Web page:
Vores Tuum Victum Canis
In English that means "Eat Your Own Dog Food". We do that here at Linux Journal, we use Linux and FOSS. OK, maybe its not "our" dog food since we didn't write it, but you get the point.
Currently, we have 3 servers hosted at CariNet. They run openSuSE 10.2, which is also what I use on my desktop system and on my laptop. We also have some desktop systems running kubuntu. As you probably already know, our website runs drupal. Our banner ad server uses Openads. Our subscriptions system is a homegrown hack in serious need of replacement, but that's a story for another day. And of course we use the standard desktop "suite", Firefox, Thunderbird, and OpenOffice.
Now for the confessional part... we do the magazine layout on a Mac. We attempted to do some layout work with Scribus, but it wasn't quite there yet. A number of folks here at Linux Journal also personally own Mac laptops. At least Darwin is open source.
And just to come clean, yes we do have some Windoze machines. I have one just a few feet from me, of course its covered by a lead blanket so none of the bad stuff gets on me. Unfortunately, we can't live without Windows..., yet. We are getting close though: about the only thing we use it for is to test our website with Internet Exploder.
Yep, we use Linux and FOSS, and we don't do it just because its part of our name, we do it because it works (as of late with less problems than you get from the other guys) and it embodies a philosophy that we believe in.
ps A special thanks to Willy Smith for the Latin translation of the title.
Mitch Frazier is an Associate Editor for Linux Journal.
Practical Task Scheduling Deployment
July 20, 2016 12:00 pm CDT
One of the best things about the UNIX environment (aside from being stable and efficient) is the vast array of software tools available to help you do your job. Traditionally, a UNIX tool does only one thing, but does that one thing very well. For example, grep is very easy to use and can search vast amounts of data quickly. The find tool can find a particular file or files based on all kinds of criteria. It's pretty easy to string these tools together to build even more powerful tools, such as a tool that finds all of the .log files in the /home directory and searches each one for a particular entry. This erector-set mentality allows UNIX system administrators to seem to always have the right tool for the job.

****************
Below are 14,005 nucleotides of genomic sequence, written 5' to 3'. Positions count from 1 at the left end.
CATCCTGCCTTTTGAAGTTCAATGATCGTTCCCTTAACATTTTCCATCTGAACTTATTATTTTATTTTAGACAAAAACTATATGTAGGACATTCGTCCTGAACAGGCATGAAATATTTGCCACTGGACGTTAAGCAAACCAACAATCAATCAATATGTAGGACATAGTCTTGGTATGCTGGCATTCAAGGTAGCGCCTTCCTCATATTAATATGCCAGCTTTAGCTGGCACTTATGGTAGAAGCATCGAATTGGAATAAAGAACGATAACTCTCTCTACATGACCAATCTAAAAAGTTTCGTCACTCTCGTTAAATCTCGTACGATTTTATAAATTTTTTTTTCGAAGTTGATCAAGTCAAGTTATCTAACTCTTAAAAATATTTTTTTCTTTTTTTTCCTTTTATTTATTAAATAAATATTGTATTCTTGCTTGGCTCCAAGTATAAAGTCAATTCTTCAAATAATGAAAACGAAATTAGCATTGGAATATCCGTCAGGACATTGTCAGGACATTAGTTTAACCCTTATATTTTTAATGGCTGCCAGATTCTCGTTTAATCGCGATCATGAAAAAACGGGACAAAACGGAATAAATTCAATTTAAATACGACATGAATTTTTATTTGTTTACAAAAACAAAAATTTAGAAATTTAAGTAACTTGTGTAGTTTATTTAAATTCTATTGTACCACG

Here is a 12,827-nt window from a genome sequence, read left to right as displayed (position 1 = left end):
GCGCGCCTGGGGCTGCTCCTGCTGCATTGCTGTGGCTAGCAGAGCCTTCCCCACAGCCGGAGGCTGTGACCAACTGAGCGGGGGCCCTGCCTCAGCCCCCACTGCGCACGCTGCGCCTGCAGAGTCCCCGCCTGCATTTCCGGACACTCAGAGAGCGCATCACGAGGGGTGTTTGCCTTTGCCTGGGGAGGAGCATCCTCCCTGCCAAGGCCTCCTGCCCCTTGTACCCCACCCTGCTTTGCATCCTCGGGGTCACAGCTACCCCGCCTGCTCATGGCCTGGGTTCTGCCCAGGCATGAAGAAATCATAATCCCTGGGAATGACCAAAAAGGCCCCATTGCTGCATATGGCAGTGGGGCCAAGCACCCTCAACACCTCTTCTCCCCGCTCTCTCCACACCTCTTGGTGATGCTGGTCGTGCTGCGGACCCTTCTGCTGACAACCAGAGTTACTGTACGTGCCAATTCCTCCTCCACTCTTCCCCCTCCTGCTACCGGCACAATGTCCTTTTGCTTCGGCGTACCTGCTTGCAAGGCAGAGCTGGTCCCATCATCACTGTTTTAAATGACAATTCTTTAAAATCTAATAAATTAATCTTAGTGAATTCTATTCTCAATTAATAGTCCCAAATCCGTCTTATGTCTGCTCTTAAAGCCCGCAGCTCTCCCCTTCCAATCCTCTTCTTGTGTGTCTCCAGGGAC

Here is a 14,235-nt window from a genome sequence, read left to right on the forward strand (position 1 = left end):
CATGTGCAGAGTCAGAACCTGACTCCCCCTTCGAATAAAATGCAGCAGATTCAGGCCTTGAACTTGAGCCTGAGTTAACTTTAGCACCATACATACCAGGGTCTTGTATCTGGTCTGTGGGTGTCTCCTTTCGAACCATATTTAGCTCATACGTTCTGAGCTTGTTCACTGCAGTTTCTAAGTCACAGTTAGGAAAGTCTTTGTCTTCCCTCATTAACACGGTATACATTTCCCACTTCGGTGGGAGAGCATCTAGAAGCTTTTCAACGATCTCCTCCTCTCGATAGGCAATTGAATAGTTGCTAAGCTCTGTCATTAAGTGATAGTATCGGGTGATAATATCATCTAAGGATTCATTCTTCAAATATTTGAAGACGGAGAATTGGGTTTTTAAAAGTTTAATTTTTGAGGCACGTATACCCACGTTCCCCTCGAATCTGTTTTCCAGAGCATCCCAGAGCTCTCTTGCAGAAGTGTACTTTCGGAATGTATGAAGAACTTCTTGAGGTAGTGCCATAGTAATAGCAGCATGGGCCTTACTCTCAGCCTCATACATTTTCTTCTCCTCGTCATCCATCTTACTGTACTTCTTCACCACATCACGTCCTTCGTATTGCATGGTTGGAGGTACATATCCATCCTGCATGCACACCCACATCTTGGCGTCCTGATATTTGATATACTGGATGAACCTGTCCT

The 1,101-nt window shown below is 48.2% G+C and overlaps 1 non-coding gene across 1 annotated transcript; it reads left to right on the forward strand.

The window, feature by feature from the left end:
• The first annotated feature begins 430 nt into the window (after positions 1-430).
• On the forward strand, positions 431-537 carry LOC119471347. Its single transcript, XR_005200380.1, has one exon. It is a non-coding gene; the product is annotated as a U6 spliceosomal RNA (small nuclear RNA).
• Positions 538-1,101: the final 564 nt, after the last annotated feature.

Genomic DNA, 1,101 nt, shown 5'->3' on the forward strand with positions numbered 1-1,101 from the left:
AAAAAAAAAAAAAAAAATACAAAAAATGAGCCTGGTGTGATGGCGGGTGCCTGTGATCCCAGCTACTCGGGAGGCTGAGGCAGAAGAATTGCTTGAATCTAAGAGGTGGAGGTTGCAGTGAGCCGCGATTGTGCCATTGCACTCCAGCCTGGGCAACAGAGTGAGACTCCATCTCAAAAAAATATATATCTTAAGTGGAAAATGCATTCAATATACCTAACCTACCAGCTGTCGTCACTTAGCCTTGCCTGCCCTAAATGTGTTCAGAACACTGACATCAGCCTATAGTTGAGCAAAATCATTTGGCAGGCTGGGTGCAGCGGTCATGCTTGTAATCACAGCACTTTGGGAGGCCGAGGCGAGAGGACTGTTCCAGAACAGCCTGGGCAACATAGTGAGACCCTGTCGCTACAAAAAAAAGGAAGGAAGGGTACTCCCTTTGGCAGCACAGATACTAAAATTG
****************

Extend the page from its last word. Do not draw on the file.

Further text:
Cron traditionally has been considered another such a tool for job scheduling, but is it enough? This webinar considers that very question. The first part builds on a previous Geek Guide, Beyond Cron, and briefly describes how to know when it might be time to consider upgrading your job scheduling infrastructure. The second part presents an actual planning and implementation framework.
Join Linux Journal's Mike Diehl and Pat Cameron of Help Systems.
Free to Linux Journal readers.Register Now!
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With all the industry talk about the benefits of Linux on Power and all the performance advantages offered by its open architecture, you may be considering a move in that direction. If you are thinking about analytics, big data and cloud computing, you would be right to evaluate Power. The idea of using commodity x86 hardware and replacing it every three years is an outdated cost model. It doesn’t consider the total cost of ownership, and it doesn’t consider the advantage of real processing power, high-availability and multithreading like a demon.
This ebook takes a look at some of the practical applications of the Linux on Power platform and ways you might bring all the performance power of this open architecture to bear for your organization. There are no smoke and mirrors here—just hard, cold, empirical evidence provided by independent sources. I also consider some innovative ways Linux on Power will be used in the future.Get the Guide